A Trip to Queens (or, the Ghost of Robert Moses)
So here's what's shaping up to be the semi-regular post where I check in, comment on a few things completely unrelated to running, and assure those few readers still hanging on that I am, indeed, alive and well. And just to get the injury update out of the way, I'll report that most of me seems to be healing up nicely, except for my hamstrings. I might actually have to break down and make an actual appointment with an actual doctor, which I've been dreading. But enough about that for now.
What I really wanted to mention was that Kate and I headed off to the Queens Museum of Art last Saturday to check out one-third of the much-hyped "Robert Moses and the Modern City" exhibit. Yes, only one-third -- the exhibit is actually spread out over three museums, including the Museum of the City of New York and the Wallach Art Gallery up at Columbia University in addition to the QMA.
Robert Moses, of course, was the controversial New York City urban planner who -- over the course a career that spanned almost 35 years -- arguably shaped the physical fabric of the five boroughs more than any other single person. Although never elected to any office, at various (and often overlapping) times he was the Commissioner of the NYC Department of Parks (1934-1960), Chairman of the Triborough Bridge and Tunnel Authority (1936-1968), Chairman of the Mayor's Committee on Slum Clearance (1946-1960), President of the New York World's Fair 1964-65 Corporation (1960-1967), and New York City Construction Coordinator (1946-1960), as well as a member of the City Planning Commission from 1942 until 1960. He was, it would seem, a very busy guy.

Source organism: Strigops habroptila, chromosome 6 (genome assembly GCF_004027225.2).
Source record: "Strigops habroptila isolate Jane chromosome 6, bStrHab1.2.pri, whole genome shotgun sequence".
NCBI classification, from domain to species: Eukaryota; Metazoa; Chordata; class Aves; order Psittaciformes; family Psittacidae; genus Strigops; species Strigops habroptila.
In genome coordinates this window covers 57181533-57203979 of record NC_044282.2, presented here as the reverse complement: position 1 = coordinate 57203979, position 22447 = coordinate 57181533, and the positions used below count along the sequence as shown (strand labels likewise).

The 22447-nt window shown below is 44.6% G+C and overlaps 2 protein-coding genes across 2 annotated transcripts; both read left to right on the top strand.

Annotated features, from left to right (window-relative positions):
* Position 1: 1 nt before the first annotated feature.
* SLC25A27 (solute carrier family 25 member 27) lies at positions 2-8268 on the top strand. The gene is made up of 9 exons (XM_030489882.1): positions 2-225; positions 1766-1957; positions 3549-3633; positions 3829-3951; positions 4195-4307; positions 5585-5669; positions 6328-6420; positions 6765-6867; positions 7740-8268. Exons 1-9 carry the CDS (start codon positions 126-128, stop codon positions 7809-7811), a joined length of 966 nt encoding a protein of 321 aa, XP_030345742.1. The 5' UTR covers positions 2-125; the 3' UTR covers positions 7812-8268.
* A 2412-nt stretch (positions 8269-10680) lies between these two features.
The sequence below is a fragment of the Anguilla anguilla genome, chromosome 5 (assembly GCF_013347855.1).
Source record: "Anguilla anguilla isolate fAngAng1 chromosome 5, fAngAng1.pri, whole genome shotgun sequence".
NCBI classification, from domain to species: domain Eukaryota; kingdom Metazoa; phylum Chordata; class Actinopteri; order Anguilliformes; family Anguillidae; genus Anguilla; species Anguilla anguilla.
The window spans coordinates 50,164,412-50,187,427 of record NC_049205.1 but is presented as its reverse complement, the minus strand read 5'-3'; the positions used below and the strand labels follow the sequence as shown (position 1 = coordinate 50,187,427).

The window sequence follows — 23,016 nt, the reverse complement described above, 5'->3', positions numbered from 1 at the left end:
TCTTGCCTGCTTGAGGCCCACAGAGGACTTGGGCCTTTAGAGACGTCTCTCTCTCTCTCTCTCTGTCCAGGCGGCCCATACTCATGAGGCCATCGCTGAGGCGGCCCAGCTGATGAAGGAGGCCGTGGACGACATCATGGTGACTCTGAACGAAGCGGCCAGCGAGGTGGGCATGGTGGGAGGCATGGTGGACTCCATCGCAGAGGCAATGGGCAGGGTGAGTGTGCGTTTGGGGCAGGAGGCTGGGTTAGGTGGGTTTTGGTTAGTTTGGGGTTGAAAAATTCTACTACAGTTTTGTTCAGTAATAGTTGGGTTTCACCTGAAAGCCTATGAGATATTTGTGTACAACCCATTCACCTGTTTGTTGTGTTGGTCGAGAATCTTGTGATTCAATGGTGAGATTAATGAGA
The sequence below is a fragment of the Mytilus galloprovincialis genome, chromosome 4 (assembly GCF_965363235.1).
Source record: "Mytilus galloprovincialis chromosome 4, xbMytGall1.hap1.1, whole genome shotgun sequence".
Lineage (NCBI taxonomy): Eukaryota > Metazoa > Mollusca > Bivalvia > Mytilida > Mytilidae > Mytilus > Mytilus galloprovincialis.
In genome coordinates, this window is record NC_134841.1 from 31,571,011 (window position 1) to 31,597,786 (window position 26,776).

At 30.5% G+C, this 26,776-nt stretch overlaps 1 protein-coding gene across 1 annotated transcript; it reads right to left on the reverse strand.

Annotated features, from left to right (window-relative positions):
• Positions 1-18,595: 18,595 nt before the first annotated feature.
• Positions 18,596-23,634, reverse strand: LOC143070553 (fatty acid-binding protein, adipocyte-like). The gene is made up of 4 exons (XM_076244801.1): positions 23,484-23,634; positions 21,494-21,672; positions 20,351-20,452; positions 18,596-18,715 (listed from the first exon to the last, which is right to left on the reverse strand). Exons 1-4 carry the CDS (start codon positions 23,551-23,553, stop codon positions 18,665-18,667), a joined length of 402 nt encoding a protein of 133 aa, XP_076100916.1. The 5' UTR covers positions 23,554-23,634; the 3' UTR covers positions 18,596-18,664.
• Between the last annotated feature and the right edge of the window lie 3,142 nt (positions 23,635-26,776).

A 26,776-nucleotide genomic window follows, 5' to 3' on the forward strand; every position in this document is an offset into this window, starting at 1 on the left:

During his tenure with the city Moses advocated, planned, and oversaw projects ranging from the building of bridges and superhighways to the construction of parks and playgrounds to the razing of whole blocks and the subsequent development of extensive public housing complexes. While few people might see fit to complain about the creation of public pools and green spaces, Moses has also been widely vilified, especially since the publication of Robert Caro's exhaustive biography, The Power Broker: Robert Moses and the Fall of New York, in 1974. Over the past three decades, it's become essentially an article of faith among many academics and community activists alike that Moses was a heartless megalomaniac, intent on imposing his rigid vision of the urban future on New York, not only at the expense of individual citizens but of whole neighborhoods. Particular criticism has been leveled at his pro-automobile policies, especially his determination to build a network of multi-lane superhighways throughout the five boroughs with little or no consideration for the people whose homes and neighborhoods were obliterated during construction.